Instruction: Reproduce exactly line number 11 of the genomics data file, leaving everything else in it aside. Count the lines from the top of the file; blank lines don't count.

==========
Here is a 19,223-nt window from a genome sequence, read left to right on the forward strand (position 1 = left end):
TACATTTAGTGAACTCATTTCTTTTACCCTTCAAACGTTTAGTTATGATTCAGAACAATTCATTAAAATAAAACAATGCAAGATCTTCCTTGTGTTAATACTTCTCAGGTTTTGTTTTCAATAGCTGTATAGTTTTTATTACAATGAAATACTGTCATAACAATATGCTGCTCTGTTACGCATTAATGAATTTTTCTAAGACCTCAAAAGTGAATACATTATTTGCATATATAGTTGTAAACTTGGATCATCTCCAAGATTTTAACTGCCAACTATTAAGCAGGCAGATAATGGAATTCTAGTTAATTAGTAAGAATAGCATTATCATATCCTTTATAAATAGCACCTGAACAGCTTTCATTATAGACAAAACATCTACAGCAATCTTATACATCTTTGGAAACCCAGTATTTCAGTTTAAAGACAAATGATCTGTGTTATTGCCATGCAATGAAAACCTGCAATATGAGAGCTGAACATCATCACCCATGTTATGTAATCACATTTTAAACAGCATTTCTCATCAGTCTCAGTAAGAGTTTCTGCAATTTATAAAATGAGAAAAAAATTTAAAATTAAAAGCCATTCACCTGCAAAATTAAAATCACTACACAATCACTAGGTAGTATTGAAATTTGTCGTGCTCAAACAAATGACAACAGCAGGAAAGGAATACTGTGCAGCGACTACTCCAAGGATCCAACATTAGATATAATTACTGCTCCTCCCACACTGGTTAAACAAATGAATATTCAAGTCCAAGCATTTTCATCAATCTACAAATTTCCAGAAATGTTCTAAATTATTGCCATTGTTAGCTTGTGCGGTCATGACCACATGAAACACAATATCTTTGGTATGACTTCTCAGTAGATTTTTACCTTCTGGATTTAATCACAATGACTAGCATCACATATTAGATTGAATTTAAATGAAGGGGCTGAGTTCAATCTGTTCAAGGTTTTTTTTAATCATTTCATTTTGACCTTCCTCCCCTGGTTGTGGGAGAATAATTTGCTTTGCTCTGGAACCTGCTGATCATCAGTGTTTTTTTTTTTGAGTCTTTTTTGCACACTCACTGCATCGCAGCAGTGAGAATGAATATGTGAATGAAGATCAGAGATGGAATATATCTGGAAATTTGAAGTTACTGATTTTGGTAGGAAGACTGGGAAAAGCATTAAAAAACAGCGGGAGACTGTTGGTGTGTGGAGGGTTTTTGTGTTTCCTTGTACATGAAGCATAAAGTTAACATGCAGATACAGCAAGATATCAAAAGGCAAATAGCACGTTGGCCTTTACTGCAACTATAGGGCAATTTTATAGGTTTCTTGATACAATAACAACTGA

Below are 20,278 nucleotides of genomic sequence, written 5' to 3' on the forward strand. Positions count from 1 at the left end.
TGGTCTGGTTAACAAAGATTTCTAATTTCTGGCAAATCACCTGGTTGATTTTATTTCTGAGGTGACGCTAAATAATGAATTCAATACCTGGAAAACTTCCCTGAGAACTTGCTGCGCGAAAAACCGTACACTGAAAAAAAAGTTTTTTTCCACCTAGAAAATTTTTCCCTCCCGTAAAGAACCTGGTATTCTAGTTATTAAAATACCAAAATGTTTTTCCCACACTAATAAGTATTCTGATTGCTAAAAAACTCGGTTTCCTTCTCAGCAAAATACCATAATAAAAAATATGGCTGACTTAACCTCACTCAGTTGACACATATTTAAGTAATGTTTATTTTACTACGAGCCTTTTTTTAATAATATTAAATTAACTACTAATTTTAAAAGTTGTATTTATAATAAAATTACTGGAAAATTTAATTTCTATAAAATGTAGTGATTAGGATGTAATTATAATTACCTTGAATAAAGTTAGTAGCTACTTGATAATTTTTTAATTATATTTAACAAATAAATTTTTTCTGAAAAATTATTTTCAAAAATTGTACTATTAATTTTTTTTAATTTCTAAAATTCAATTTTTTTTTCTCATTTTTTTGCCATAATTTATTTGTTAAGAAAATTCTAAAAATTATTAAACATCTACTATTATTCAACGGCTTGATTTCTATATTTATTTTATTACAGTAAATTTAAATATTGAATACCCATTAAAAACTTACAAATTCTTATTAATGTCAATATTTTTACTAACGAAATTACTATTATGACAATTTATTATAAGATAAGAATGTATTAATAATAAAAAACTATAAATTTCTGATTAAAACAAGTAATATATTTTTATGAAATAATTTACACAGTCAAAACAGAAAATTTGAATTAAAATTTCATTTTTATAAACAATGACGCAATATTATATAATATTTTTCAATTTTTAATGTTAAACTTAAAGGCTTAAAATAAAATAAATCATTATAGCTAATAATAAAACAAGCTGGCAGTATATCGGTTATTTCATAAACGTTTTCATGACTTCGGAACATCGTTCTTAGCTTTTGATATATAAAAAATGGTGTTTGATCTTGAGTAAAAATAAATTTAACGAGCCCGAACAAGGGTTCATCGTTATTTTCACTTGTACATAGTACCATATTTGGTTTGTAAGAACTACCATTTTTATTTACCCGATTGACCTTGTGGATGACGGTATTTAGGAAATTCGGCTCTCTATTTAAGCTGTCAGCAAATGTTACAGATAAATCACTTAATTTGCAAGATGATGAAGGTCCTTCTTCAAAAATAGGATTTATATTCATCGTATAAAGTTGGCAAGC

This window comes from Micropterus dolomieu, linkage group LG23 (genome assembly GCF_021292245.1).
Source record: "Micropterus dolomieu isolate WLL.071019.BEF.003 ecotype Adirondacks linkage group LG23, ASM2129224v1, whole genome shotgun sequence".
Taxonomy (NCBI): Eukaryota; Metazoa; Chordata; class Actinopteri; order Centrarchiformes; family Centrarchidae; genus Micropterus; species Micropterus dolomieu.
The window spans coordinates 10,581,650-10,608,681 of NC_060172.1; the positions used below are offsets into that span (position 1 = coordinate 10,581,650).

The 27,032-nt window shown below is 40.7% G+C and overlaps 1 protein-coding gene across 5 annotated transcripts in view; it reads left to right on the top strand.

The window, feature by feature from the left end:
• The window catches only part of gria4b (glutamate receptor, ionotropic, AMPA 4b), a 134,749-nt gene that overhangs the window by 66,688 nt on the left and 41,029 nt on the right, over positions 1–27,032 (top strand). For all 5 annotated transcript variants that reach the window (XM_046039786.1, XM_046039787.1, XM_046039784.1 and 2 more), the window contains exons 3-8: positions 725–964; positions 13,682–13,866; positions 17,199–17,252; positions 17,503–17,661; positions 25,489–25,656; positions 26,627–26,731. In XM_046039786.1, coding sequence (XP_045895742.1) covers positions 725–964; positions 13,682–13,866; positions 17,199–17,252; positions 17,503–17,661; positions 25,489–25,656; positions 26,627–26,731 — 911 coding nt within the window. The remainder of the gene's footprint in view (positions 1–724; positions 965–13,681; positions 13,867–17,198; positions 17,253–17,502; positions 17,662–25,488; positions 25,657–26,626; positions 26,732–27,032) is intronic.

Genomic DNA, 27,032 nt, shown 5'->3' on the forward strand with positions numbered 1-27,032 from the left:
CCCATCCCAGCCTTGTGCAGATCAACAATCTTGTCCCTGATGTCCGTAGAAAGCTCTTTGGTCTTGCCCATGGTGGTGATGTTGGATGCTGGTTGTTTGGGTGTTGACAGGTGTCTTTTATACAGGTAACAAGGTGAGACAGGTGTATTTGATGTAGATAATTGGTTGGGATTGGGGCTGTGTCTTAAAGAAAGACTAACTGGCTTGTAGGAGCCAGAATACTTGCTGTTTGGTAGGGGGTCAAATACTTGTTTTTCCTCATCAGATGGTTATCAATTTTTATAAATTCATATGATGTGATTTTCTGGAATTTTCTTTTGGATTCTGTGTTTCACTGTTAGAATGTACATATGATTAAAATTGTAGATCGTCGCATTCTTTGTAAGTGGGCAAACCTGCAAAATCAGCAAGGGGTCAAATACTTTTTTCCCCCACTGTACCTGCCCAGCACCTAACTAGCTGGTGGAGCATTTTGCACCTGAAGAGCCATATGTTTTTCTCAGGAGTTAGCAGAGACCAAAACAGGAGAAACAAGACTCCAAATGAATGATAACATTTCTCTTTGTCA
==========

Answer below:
• The window catches only part of gria4b (glutamate receptor, ionotropic, AMPA 4b), a 134,749-nt gene that overhangs the window by 66,688 nt on the left and 41,029 nt on the right, over positions 1–27,032 (top strand). For all 5 annotated transcript variants that reach the window (XM_046039786.1, XM_046039787.1, XM_046039784.1 and 2 more), the window contains exons 3-8: positions 725–964; positions 13,682–13,866; positions 17,199–17,252; positions 17,503–17,661; positions 25,489–25,656; positions 26,627–26,731. In XM_046039786.1, coding sequence (XP_045895742.1) covers positions 725–964; positions 13,682–13,866; positions 17,199–17,252; positions 17,503–17,661; positions 25,489–25,656; positions 26,627–26,731 — 911 coding nt within the window. The remainder of the gene's footprint in view (positions 1–724; positions 965–13,681; positions 13,867–17,198; positions 17,253–17,502; positions 17,662–25,488; positions 25,657–26,626; positions 26,732–27,032) is intronic.